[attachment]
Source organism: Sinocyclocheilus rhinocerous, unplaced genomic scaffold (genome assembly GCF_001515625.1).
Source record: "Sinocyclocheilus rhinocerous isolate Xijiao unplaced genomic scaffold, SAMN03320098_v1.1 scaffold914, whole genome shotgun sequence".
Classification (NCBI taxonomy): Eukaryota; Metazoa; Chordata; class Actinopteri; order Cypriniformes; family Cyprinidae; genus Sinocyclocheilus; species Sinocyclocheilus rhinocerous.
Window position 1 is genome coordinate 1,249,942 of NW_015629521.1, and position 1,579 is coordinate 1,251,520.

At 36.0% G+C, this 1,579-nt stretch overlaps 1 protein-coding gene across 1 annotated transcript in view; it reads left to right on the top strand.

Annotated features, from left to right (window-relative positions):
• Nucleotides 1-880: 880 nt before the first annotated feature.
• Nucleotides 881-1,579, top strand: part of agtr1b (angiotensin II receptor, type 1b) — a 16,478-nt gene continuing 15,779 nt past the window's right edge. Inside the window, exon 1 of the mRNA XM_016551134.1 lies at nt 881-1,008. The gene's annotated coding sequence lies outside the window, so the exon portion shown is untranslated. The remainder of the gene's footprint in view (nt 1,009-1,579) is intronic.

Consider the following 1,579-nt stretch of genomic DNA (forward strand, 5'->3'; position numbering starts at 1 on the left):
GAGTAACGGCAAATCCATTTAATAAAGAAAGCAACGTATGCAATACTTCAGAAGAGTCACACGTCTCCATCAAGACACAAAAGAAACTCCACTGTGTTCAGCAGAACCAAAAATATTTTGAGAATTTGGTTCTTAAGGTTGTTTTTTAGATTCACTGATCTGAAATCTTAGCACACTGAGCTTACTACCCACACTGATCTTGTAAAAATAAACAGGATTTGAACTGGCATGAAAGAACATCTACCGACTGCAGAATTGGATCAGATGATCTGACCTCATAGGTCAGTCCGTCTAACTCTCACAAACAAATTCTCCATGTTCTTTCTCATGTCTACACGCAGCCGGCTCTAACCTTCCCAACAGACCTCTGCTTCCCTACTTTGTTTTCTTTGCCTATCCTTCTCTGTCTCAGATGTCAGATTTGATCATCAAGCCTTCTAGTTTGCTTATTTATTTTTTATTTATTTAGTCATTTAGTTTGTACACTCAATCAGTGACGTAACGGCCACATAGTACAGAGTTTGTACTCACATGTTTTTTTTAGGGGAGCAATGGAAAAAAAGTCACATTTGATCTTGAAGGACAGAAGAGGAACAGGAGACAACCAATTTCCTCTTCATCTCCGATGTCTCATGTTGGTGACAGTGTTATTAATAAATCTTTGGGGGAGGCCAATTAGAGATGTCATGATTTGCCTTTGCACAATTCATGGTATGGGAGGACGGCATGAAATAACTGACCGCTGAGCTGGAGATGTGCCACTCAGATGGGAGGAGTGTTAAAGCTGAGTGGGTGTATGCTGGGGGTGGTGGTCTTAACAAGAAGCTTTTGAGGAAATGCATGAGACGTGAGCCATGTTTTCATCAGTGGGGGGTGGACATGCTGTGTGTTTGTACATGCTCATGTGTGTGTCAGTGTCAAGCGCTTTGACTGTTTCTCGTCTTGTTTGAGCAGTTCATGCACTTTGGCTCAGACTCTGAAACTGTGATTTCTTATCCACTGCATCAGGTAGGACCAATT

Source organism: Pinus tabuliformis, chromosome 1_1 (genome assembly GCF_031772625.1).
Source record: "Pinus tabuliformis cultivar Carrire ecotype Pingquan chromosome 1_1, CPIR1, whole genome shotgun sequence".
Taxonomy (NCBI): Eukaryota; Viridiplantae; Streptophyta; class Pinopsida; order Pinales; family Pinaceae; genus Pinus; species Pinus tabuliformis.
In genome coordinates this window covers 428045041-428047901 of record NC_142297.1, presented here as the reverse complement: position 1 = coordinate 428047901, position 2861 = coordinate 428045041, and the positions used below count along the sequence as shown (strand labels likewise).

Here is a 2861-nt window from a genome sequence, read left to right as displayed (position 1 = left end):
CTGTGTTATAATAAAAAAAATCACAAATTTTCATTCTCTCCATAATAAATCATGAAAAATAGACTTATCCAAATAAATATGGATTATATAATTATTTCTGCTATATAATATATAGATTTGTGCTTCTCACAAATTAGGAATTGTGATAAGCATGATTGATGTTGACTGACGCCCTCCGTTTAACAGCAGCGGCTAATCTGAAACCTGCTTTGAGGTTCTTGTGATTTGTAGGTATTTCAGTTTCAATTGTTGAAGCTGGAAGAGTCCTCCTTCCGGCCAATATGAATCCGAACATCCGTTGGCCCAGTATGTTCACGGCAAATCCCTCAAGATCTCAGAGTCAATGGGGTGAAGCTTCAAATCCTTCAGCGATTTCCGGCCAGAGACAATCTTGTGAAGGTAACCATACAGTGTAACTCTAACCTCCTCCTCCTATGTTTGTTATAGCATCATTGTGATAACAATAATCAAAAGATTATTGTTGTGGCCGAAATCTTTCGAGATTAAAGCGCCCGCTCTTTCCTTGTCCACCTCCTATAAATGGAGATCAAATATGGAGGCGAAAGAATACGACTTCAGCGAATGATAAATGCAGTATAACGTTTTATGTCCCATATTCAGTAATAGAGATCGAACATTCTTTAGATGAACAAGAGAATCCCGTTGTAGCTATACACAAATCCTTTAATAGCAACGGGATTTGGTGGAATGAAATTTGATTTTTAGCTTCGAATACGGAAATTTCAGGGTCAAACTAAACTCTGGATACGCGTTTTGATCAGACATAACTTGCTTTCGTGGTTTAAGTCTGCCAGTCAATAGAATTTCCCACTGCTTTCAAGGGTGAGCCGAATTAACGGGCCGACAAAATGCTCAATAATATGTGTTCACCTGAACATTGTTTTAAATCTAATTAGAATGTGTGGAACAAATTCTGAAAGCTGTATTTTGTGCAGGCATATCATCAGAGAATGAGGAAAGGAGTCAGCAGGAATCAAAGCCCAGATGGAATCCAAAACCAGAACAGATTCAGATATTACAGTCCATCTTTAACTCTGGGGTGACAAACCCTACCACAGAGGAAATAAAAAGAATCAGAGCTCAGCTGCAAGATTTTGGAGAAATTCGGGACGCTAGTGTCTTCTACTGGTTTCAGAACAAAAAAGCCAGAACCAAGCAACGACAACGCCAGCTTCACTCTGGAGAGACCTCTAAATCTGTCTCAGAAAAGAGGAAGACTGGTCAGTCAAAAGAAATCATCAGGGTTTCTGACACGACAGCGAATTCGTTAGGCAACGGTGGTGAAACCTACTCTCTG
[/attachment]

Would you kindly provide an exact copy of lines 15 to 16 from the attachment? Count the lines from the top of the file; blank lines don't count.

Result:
Here is a 2861-nt window from a genome sequence, read left to right as displayed (position 1 = left end):
CTGTGTTATAATAAAAAAAATCACAAATTTTCATTCTCTCCATAATAAATCATGAAAAATAGACTTATCCAAATAAATATGGATTATATAATTATTTCTGCTATATAATATATAGATTTGTGCTTCTCACAAATTAGGAATTGTGATAAGCATGATTGATGTTGACTGACGCCCTCCGTTTAACAGCAGCGGCTAATCTGAAACCTGCTTTGAGGTTCTTGTGATTTGTAGGTATTTCAGTTTCAATTGTTGAAGCTGGAAGAGTCCTCCTTCCGGCCAATATGAATCCGAACATCCGTTGGCCCAGTATGTTCACGGCAAATCCCTCAAGATCTCAGAGTCAATGGGGTGAAGCTTCAAATCCTTCAGCGATTTCCGGCCAGAGACAATCTTGTGAAGGTAACCATACAGTGTAACTCTAACCTCCTCCTCCTATGTTTGTTATAGCATCATTGTGATAACAATAATCAAAAGATTATTGTTGTGGCCGAAATCTTTCGAGATTAAAGCGCCCGCTCTTTCCTTGTCCACCTCCTATAAATGGAGATCAAATATGGAGGCGAAAGAATACGACTTCAGCGAATGATAAATGCAGTATAACGTTTTATGTCCCATATTCAGTAATAGAGATCGAACATTCTTTAGATGAACAAGAGAATCCCGTTGTAGCTATACACAAATCCTTTAATAGCAACGGGATTTGGTGGAATGAAATTTGATTTTTAGCTTCGAATACGGAAATTTCAGGGTCAAACTAAACTCTGGATACGCGTTTTGATCAGACATAACTTGCTTTCGTGGTTTAAGTCTGCCAGTCAATAGAATTTCCCACTGCTTTCAAGGGTGAGCCGAATTAACGGGCCGACAAAATGCTCAATAATATGTGTTCACCTGAACATTGTTTTAAATCTAATTAGAATGTGTGGAACAAATTCTGAAAGCTGTATTTTGTGCAGGCATATCATCAGAGAATGAGGAAAGGAGTCAGCAGGAATCAAAGCCCAGATGGAATCCAAAACCAGAACAGATTCAGATATTACAGTCCATCTTTAACTCTGGGGTGACAAACCCTACCACAGAGGAAATAAAAAGAATCAGAGCTCAGCTGCAAGATTTTGGAGAAATTCGGGACGCTAGTGTCTTCTACTGGTTTCAGAACAAAAAAGCCAGAACCAAGCAACGACAACGCCAGCTTCACTCTGGAGAGACCTCTAAATCTGTCTCAGAAAAGAGGAAGACTGGTCAGTCAAAAGAAATCATCAGGGTTTCTGACACGACAGCGAATTCGTTAGGCAACGGTGGTGAAACCTACTCTCTG